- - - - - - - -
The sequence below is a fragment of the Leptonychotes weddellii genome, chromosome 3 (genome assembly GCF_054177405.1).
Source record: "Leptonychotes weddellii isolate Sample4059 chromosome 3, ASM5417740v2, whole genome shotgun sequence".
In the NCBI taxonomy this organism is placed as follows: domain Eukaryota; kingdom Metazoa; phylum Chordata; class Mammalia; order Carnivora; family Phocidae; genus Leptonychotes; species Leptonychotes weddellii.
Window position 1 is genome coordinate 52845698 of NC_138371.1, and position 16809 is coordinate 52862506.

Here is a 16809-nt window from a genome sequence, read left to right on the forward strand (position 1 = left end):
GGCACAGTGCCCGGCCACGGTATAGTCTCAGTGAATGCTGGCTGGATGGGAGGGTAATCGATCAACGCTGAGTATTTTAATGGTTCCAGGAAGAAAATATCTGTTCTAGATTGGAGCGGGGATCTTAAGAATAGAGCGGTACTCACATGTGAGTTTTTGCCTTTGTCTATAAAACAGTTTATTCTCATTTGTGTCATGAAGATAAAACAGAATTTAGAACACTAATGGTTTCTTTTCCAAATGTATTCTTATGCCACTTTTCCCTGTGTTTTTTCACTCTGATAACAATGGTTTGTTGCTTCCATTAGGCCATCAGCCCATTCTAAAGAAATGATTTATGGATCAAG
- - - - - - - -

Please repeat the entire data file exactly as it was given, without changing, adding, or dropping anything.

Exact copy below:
The sequence below is a fragment of the Leptonychotes weddellii genome, chromosome 3 (genome assembly GCF_054177405.1).
Source record: "Leptonychotes weddellii isolate Sample4059 chromosome 3, ASM5417740v2, whole genome shotgun sequence".
In the NCBI taxonomy this organism is placed as follows: domain Eukaryota; kingdom Metazoa; phylum Chordata; class Mammalia; order Carnivora; family Phocidae; genus Leptonychotes; species Leptonychotes weddellii.
Window position 1 is genome coordinate 52845698 of NC_138371.1, and position 16809 is coordinate 52862506.

Here is a 16809-nt window from a genome sequence, read left to right on the forward strand (position 1 = left end):
GGCACAGTGCCCGGCCACGGTATAGTCTCAGTGAATGCTGGCTGGATGGGAGGGTAATCGATCAACGCTGAGTATTTTAATGGTTCCAGGAAGAAAATATCTGTTCTAGATTGGAGCGGGGATCTTAAGAATAGAGCGGTACTCACATGTGAGTTTTTGCCTTTGTCTATAAAACAGTTTATTCTCATTTGTGTCATGAAGATAAAACAGAATTTAGAACACTAATGGTTTCTTTTCCAAATGTATTCTTATGCCACTTTTCCCTGTGTTTTTTCACTCTGATAACAATGGTTTGTTGCTTCCATTAGGCCATCAGCCCATTCTAAAGAAATGATTTATGGATCAAG